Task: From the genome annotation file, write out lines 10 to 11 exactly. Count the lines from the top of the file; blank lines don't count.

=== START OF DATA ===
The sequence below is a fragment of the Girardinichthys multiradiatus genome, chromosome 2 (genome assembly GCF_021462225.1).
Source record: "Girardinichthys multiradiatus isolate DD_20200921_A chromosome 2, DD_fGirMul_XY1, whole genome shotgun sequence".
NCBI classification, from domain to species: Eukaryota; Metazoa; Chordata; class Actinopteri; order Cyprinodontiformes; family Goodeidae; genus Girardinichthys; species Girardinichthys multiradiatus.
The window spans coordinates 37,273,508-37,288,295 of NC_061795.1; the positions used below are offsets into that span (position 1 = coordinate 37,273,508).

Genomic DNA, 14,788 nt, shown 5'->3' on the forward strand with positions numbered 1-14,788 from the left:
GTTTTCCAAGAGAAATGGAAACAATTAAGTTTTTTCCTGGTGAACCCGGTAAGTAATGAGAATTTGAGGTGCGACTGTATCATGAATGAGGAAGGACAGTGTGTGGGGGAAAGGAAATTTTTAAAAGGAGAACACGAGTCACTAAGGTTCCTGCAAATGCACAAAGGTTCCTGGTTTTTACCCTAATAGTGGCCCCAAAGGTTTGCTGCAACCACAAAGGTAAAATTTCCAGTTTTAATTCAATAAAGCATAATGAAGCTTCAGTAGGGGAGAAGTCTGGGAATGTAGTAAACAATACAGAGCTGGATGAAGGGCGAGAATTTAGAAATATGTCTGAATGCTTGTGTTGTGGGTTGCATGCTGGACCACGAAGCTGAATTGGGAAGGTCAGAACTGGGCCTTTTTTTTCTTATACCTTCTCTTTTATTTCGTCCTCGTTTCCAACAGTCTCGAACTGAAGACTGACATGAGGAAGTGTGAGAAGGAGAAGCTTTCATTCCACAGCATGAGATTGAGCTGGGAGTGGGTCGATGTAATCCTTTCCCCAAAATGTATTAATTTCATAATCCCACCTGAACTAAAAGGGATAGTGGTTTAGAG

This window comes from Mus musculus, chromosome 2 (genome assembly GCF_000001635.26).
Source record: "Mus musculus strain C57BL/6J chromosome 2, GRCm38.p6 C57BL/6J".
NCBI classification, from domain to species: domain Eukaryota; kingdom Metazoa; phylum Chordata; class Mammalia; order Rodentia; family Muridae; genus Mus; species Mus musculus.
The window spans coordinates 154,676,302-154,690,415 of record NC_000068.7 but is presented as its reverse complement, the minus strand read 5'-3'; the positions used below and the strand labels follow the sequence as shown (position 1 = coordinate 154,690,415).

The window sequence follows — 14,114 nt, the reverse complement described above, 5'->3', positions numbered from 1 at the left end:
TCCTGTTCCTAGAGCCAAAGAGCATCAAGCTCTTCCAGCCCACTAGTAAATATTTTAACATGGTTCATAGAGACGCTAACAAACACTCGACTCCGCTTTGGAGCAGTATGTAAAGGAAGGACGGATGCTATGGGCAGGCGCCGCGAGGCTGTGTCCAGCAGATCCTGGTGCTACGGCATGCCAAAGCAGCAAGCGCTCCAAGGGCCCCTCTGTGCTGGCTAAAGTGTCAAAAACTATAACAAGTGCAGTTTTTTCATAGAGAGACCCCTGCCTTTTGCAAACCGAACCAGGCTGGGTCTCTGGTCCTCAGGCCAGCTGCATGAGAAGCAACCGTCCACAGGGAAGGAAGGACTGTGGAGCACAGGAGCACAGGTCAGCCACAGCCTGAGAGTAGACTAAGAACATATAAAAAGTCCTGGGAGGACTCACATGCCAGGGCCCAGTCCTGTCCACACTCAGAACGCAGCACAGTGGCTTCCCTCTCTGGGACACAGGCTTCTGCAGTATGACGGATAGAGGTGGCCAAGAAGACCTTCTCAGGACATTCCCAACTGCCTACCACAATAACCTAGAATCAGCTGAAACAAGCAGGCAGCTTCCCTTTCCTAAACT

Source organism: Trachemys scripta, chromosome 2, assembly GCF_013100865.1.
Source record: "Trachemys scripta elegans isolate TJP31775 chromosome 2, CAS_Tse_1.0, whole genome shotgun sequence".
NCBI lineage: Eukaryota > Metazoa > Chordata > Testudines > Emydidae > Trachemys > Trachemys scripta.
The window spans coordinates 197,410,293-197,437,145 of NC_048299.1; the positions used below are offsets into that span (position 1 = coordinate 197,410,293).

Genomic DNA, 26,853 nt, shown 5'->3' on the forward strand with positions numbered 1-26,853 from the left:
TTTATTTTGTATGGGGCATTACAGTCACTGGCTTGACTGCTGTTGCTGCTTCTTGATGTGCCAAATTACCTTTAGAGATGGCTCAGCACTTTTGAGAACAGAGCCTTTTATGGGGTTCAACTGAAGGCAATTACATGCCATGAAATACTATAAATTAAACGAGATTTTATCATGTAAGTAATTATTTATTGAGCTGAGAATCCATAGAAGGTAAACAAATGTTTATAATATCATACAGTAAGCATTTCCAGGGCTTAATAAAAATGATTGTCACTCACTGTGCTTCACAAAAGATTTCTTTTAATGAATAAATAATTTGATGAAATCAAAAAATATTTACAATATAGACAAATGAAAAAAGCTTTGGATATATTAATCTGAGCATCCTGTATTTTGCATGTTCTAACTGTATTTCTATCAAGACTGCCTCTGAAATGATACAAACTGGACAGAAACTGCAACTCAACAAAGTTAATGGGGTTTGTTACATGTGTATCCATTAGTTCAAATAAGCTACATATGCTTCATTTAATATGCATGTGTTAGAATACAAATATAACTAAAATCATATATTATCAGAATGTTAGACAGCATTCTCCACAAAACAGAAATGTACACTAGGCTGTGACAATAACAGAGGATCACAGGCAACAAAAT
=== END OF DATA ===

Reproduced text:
The window spans coordinates 154,676,302-154,690,415 of record NC_000068.7 but is presented as its reverse complement, the minus strand read 5'-3'; the positions used below and the strand labels follow the sequence as shown (position 1 = coordinate 154,690,415).

The window sequence follows — 14,114 nt, the reverse complement described above, 5'->3', positions numbered from 1 at the left end: